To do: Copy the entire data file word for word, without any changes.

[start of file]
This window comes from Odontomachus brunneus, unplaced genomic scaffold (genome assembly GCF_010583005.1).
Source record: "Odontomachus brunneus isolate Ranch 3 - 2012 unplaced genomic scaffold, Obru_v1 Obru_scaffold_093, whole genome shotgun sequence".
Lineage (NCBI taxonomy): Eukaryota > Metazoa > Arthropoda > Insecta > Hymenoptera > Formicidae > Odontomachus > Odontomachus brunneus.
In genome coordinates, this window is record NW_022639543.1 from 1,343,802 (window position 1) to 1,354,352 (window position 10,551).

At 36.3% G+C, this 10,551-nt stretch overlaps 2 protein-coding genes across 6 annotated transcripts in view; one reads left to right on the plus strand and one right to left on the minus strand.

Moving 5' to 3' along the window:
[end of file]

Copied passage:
This window comes from Odontomachus brunneus, unplaced genomic scaffold (genome assembly GCF_010583005.1).
Source record: "Odontomachus brunneus isolate Ranch 3 - 2012 unplaced genomic scaffold, Obru_v1 Obru_scaffold_093, whole genome shotgun sequence".
Lineage (NCBI taxonomy): Eukaryota > Metazoa > Arthropoda > Insecta > Hymenoptera > Formicidae > Odontomachus > Odontomachus brunneus.
In genome coordinates, this window is record NW_022639543.1 from 1,343,802 (window position 1) to 1,354,352 (window position 10,551).

At 36.3% G+C, this 10,551-nt stretch overlaps 2 protein-coding genes across 6 annotated transcripts in view; one reads left to right on the plus strand and one right to left on the minus strand.

Moving 5' to 3' along the window: